As Technology has become a larger part of America’s Economy and Stock Market over the decades, the industrial-heavy Dow has perpetually been playing catch-up in gaining more exposure to the fastest-growing companies. In 1999, Microsoft and Intel joined the Dow, replacing Sears Roebuck and Goodyear Tires.

To address the increasing irrelevance of the price-weighted Dow Jones Industrial Average, the S&P 500 was created in 1957. It is a product of and for more modern times. The S&P 500 consists of the 500 largest publicly traded American companies. Here’s the other thing: Nearly $6 Trillion of investor money is indexed to the S&P 500. Only $87 Billion is tied to the Dow. That’s a minuscule 1.5% as much indexed to the Dow.

The simple strategy for investors everywhere is to buy low and sell high. Everyone knows that. However, the Dow has earned a reputation of buying high and selling low. Being knocked out from the Dow isn’t as bad as you might think.

There is a thing called the “Dow Jinx”. Stocks that get booted out tend to do better over the next year than those that enter. The last change saw Exxon exit and Salesforce added in 2020. Exxon is up 150% since its Dow ejection, while Salesforce is up 15%. GE has more than doubled since being kicked out of the Dow in 2018. It took 15 years after being added to the Dow for Microsoft’s stock to hit a new high. Intel has yet to. Apple entered the Dow in 2015, just after its stock split. Apple has successfully bucked the Dow Jinx trend.

Amazon came sailing into the Dow up 70% in 2023. Walgreens Boots Alliance was kicked out. Its stock was down 40% last year and, down 50% the previous 3. Walgreens had the lowest weight in the Dow. Walgreens’ Dow tenure lasted less than 6 years. That is a very short existence for a Dow component. Walgreens got the boot and lost its alliance. Sorry, I just couldn’t resist…

To the overall Stock Market, the Dow doesn’t really matter. Except though, it kind of does. The vast majority of the population are Dow watchers. Chances are, you’re probably one of them. The Dow is by far the most followed and quoted group in the Stock Market. But with just 30 companies in a price-weighted fashion, the Dow does not represent the United States Stock Market. But being a Dow stock still has prestige.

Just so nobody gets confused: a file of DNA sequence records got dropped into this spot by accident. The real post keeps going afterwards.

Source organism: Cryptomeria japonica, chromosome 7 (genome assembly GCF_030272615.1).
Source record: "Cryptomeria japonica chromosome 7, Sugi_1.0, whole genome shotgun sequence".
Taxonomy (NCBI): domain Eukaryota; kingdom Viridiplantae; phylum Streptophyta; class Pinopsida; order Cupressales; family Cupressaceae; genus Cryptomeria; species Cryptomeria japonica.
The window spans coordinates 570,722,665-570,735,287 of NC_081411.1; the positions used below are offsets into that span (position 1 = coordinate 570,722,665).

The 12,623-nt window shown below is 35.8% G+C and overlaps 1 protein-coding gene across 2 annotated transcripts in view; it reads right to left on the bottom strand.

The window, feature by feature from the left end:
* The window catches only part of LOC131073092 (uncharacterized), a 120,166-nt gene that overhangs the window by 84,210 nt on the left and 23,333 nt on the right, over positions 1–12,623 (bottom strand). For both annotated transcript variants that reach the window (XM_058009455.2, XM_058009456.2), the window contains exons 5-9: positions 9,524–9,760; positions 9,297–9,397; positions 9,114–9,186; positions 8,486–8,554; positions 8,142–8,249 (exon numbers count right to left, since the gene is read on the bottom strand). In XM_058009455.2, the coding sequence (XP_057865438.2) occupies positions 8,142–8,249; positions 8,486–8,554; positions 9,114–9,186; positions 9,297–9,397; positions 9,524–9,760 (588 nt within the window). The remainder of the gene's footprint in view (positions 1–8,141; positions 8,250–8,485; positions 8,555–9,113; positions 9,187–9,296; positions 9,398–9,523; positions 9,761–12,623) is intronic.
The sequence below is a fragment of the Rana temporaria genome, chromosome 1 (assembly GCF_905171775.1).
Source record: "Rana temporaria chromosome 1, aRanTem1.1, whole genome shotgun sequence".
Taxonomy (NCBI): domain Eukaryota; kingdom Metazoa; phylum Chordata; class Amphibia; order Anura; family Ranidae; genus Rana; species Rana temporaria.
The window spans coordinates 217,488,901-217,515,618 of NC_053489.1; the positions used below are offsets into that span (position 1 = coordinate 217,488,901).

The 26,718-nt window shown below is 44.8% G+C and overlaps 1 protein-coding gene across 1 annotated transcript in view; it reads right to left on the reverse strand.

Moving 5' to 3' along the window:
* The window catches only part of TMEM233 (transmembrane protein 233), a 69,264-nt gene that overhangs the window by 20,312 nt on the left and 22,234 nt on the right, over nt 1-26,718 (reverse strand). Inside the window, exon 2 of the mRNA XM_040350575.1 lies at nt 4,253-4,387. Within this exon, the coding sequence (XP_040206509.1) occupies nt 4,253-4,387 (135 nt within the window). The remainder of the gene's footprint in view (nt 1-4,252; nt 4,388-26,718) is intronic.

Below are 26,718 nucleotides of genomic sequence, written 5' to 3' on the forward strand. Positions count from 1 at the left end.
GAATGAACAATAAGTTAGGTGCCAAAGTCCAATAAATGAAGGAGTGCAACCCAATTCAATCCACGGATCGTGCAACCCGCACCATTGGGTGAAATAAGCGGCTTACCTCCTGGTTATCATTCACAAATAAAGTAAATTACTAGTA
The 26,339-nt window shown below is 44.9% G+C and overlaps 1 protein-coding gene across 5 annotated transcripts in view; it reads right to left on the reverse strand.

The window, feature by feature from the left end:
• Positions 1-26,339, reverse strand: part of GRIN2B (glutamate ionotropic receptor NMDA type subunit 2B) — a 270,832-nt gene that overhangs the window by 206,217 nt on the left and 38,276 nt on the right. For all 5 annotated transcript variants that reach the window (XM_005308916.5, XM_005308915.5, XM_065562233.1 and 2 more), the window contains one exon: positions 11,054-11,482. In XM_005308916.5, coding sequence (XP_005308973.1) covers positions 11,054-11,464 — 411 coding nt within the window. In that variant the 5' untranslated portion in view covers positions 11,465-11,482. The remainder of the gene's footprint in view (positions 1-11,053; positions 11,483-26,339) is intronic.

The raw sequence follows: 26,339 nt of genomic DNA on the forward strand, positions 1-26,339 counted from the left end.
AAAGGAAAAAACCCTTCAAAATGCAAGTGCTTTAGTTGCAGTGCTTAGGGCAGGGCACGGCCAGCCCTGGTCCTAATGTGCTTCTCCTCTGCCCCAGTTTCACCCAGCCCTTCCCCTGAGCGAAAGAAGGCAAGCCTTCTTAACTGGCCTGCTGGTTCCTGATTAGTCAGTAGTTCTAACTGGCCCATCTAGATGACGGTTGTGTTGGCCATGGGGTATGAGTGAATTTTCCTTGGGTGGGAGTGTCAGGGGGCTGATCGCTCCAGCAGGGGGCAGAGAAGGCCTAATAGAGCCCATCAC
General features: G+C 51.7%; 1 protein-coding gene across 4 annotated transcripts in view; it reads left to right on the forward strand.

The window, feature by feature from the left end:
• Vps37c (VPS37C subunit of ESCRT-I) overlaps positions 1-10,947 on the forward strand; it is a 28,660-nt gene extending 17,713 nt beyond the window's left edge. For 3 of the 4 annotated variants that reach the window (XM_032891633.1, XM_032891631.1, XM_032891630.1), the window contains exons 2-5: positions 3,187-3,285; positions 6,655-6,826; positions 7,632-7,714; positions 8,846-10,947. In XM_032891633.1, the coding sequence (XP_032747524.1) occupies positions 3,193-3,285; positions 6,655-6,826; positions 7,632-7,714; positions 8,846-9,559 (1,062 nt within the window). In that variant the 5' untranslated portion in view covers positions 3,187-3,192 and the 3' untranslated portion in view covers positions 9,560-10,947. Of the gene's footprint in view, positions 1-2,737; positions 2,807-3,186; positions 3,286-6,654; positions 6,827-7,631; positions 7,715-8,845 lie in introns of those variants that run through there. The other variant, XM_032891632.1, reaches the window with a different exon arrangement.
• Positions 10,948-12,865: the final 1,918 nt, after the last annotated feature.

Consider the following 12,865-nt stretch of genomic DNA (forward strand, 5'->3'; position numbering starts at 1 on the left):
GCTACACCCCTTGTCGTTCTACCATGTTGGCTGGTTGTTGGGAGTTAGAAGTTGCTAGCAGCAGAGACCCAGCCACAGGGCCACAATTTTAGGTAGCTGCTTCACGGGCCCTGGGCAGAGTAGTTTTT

The S&P and Nasdaq both closed out February at record highs. The Dow fell just short. The rally capped off 4 straight months of gains. It’s been a strong start for investors to 2024. March began with a bang too. The previously expected interest rate cuts aren’t coming. At least not for a bit. Anticipation of lower rates is what fueled the year-end rally.

The Market has now priced out roughly half of the easing that was expected early in the year and is now largely in line with Fed guidance. That’s looking like 3 rate cuts in 2024. The first likely comes in the Summer. For now, rates and yields stay higher. Stocks have not been deterred by higher yields and nagging inflation. Rates have not been the biggest driver. Artificial Intelligence (AI) remains the undeniable secular growth theme. It’s becoming reality in the new millennium.

Innovation is not new for America. The Stock Market has always been driven by secular growth themes. It was the Railroads that drove the Dow in its early days. It accelerated the growth and expansion from coast-to-coast. The 19th-century Economy boomed. It was the Industrial Age. Next came the advancement of automobiles and consumer companies. Energy fueled exponential 20th-century growth. Computers, software and chips triggered the expansion of the World Wide Web. The Internet changed everything. It launched us into the Digital Age in the 21st century. Today, it’s all about AI.

From generation to generation, century upon century, innovation has led to expansion. It’s America’s Growth Story. Charles Dow knew then what we all know now. This is all incredibly investable.

Have a nice weekend. We’ll be back, dark and early on Monday.

Mike